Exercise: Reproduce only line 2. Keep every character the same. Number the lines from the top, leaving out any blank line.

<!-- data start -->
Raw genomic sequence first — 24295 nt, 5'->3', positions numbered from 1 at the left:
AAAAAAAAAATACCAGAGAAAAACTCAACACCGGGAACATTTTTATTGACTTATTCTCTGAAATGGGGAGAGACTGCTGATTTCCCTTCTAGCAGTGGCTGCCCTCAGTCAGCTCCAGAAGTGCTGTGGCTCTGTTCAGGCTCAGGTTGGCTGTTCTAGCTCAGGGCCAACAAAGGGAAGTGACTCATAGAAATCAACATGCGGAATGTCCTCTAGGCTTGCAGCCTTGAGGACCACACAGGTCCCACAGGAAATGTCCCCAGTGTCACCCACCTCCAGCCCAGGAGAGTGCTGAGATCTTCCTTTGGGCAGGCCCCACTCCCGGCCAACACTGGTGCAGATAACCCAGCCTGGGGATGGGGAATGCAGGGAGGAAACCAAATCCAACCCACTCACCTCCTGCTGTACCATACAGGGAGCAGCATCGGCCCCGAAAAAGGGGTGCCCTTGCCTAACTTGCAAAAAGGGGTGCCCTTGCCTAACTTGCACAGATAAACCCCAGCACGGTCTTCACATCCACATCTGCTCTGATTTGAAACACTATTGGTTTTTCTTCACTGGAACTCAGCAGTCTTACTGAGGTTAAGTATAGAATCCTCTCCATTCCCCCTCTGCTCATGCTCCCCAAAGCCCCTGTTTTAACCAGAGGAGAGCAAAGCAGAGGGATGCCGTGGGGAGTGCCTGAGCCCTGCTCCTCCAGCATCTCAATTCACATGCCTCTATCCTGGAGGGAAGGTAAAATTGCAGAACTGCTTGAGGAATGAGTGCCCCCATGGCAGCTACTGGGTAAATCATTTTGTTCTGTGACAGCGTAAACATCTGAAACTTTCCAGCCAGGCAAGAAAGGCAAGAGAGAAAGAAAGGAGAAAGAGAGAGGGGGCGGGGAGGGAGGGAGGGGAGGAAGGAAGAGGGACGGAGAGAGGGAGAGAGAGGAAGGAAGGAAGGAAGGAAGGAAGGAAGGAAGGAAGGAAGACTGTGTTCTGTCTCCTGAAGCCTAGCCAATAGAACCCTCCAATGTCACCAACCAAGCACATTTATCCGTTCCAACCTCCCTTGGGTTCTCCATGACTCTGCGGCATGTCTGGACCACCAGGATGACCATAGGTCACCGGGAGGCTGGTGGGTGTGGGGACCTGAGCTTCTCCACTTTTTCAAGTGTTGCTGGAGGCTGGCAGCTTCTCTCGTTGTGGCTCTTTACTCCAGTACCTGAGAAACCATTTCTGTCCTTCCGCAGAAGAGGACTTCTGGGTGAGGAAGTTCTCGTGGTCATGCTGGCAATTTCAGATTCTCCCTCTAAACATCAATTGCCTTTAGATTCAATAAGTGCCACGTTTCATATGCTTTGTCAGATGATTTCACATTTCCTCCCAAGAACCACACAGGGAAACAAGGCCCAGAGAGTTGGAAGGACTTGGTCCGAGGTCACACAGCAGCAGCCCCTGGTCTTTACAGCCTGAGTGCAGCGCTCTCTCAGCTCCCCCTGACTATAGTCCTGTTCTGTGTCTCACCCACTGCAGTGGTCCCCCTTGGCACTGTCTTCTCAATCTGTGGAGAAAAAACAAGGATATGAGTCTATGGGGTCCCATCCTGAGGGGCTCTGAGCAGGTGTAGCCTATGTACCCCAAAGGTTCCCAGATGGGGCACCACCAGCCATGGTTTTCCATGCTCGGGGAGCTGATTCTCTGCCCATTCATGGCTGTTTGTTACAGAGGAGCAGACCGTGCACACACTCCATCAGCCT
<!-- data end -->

AAAAAAAAAATACCAGAGAAAAACTCAACACCGGGAACATTTTTATTGACTTATTCTCTGAAATGGGGAGAGACTGCTGATTTCCCTTCTAGCAGTGGCTGCCCTCAGTCAGCTCCAGAAGTGCTGTGGCTCTGTTCAGGCTCAGGTTGGCTGTTCTAGCTCAGGGCCAACAAAGGGAAGTGACTCATAGAAATCAACATGCGGAATGTCCTCTAGGCTTGCAGCCTTGAGGACCACACAGGTCCCACAGGAAATGTCCCCAGTGTCACCCACCTCCAGCCCAGGAGAGTGCTGAGATCTTCCTTTGGGCAGGCCCCACTCCCGGCCAACACTGGTGCAGATAACCCAGCCTGGGGATGGGGAATGCAGGGAGGAAACCAAATCCAACCCACTCACCTCCTGCTGTACCATACAGGGAGCAGCATCGGCCCCGAAAAAGGGGTGCCCTTGCCTAACTTGCAAAAAGGGGTGCCCTTGCCTAACTTGCACAGATAAACCCCAGCACGGTCTTCACATCCACATCTGCTCTGATTTGAAACACTATTGGTTTTTCTTCACTGGAACTCAGCAGTCTTACTGAGGTTAAGTATAGAATCCTCTCCATTCCCCCTCTGCTCATGCTCCCCAAAGCCCCTGTTTTAACCAGAGGAGAGCAAAGCAGAGGGATGCCGTGGGGAGTGCCTGAGCCCTGCTCCTCCAGCATCTCAATTCACATGCCTCTATCCTGGAGGGAAGGTAAAATTGCAGAACTGCTTGAGGAATGAGTGCCCCCATGGCAGCTACTGGGTAAATCATTTTGTTCTGTGACAGCGTAAACATCTGAAACTTTCCAGCCAGGCAAGAAAGGCAAGAGAGAAAGAAAGGAGAAAGAGAGAGGGGGCGGGGAGGGAGGGAGGGGAGGAAGGAAGAGGGACGGAGAGAGGGAGAGAGAGGAAGGAAGGAAGGAAGGAAGGAAGGAAGGAAGGAAGGAAGACTGTGTTCTGTCTCCTGAAGCCTAGCCAATAGAACCCTCCAATGTCACCAACCAAGCACATTTATCCGTTCCAACCTCCCTTGGGTTCTCCATGACTCTGCGGCATGTCTGGACCACCAGGATGACCATAGGTCACCGGGAGGCTGGTGGGTGTGGGGACCTGAGCTTCTCCACTTTTTCAAGTGTTGCTGGAGGCTGGCAGCTTCTCTCGTTGTGGCTCTTTACTCCAGTACCTGAGAAACCATTTCTGTCCTTCCGCAGAAGAGGACTTCTGGGTGAGGAAGTTCTCGTGGTCATGCTGGCAATTTCAGATTCTCCCTCTAAACATCAATTGCCTTTAGATTCAATAAGTGCCACGTTTCATATGCTTTGTCAGATGATTTCACATTTCCTCCCAAGAACCACACAGGGAAACAAGGCCCAGAGAGTTGGAAGGACTTGGTCCGAGGTCACACAGCAGCAGCCCCTGGTCTTTACAGCCTGAGTGCAGCGCTCTCTCAGCTCCCCCTGACTATAGTCCTGTTCTGTGTCTCACCCACTGCAGTGGTCCCCCTTGGCACTGTCTTCTCAATCTGTGGAGAAAAAACAAGGATATGAGTCTATGGGGTCCCATCCTGAGGGGCTCTGAGCAGGTGTAGCCTATGTACCCCAAAGGTTCCCAGATGGGGCACCACCAGCCATGGTTTTCCATGCTCGGGGAGCTGATTCTCTGCCCATTCATGGCTGTTTGTTACAGAGGAGCAGACCGTGCACACACTCCATCAGCCT